It’s being called ‘The Wedding Of The Year’. It has the country talking about something that has been in the back of people’s minds, but until now, they’ve ignored. The liberals are overcome with joy, the conservatives are mad as fuck and the fence sitters are silent about it. Whichever side you’re on, the Sithole-Modisane wedding has clearly opened a can of worms which perhaps needed to be opened.
The title of this piece pays homage to that old traditional English rhyme that alleges that if one is to have a good, long married life, they should have something old (usually from their parents or grandparents’ wedding day), something new (a gift from either the bride or groom’s new in-laws), something borrowed (usually from friends, not quite sure) and finally, something blue (anything blue, really). The two grooms have both received something old, something new, something borrowed and something blue, but not in the traditional sense. I’ll explain.
The grooms unfortunately got married in a country where, with a glowing constitution that upholds the rights of LGBTIA individuals, there’s still a lot of hate and judgement towards sexual minorities. To say that this is because of ignorance and to hide behind the fact that “people just don’t understand” is foolish and dangerous. I think that the black nation (who have been the most vocal critics) has been conditioned not to accept anything that is supposedly ‘foreign’ to their way of life. This, however much we try running away from it, has been created by that most divisive of laws: Apartheid. It gave black people a huge inferiority complex that persists today. We can see it in attacks on sexual minorities, attacks on foreign nationals and the general hopelessness found in each and every township corner (think: nyaope boys, gangsterism). To say that being gay is UnAfrican is like saying that being black is less than human (I think I just quoted one of the grooms!). These boys did things by the book. They’ve announced their marriage to the ancestors, they’ve thanked their respective in-laws for raising their partner by means of Umabo and had a full on traditional wedding. Instead of being happy that young people are upholding their culture, traditionalists instead choose to focus on how UnAfrican they think the whole practise is. The very same people who complain to government every other day about upholding traditions and all that jazz. Hypocrisy, no?
The newlyweds introduced themselves to the world in spectacular fashion. This was the first gay wedding in South Africa to receive such media attention. From radio to print, there is no way that one hasn’t heard or seen the Sithole-Modisane wedding. But was it such a good idea to go so public with the most special day of their lives? Yes and no, I think. On the activism side of things, this was a good move. It shows that we as the black LGBTIA youth are here, we’re as African as Shaka himself and if we want to get married traditionally, we will do so. On the other hand, I feel that perhaps the publicity has kind of spiralled out of control and I’m not alone in this view. Most people I’ve spoken to about the wedding and the media coverage of the wedding agree that it is a tad bit much. It looks like it has turned into a campaign to gain celebrity. There’s been outrage in activist camps with one friend even saying “The very same guys who claim that their wedding was to inspire other gay people to come out are nowhere to be seen when there are big activism activities going on!” I do not know how true that statement is, but it seems that, as if opposition from the conservative narrow minded straights isn’t enough, this young couple has to also deal with criticism from members of their own community. Perhaps the couple hadn’t intended for their wedding to be the talking point of the whole country, but it happened and the best the rest of us can do is applaud them for their bravery and walk away.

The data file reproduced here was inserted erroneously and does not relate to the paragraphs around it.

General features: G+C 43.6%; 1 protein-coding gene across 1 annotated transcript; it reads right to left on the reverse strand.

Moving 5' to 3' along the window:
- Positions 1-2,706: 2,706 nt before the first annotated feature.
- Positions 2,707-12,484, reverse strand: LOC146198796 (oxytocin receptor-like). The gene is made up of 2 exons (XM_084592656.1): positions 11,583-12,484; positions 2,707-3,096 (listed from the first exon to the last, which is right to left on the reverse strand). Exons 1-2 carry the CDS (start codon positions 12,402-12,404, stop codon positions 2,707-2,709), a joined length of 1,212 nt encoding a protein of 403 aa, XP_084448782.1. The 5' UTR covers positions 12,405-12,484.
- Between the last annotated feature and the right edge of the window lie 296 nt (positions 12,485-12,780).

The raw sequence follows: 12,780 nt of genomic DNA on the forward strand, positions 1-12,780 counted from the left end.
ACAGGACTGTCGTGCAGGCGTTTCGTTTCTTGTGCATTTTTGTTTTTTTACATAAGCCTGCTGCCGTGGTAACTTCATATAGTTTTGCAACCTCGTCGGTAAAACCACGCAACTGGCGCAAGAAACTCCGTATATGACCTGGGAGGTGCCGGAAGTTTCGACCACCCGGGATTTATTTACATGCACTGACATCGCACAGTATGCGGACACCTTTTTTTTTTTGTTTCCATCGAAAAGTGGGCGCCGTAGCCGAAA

For thousands of year, humanity has been lead to believe that marriage was the bastion of straight couples. That only they (straight couples) were allowed to marry. It’s a least known fact that for thousands of years, elaborate ceremonies were conducted for same-sex couples. This happened across the globe, from the Two-Spirit ceremonies of the Native Americans to the lesbian couplings of Zimbabwe (Wikipedia reports that while homosexuality is illegal in our neighbouring country, the punishment is mostly meted out to gay men). So no. Marriage isn’t borrowed from heterosexuals. It is a human right and perhaps even a human need to wed whoever you love, regardless of their gender, race, creed.
I do not know if the grooms intentionally did this, but both wore different shades of blue to their reception. Blue is of course a typically masculine colour, reinforcing that these are two men, who are equals and is in a way an opposition to patriarchal black and white, with black being acceptable on men but not on women. a woman with a black wedding dress is doomed to divorce. But these two wore same colours, and even their traditional outfits were similar in colour. A union of equals. One does wonder though, since Thoba wore a lighter shade of blue and Cameron a darker one, does this perhaps say something about their level of dominance? Cliché, but one does wonder: Who wears the pants in this beautiful union? Just like the fact that nobody should care that two men are in love, this is irrelevant.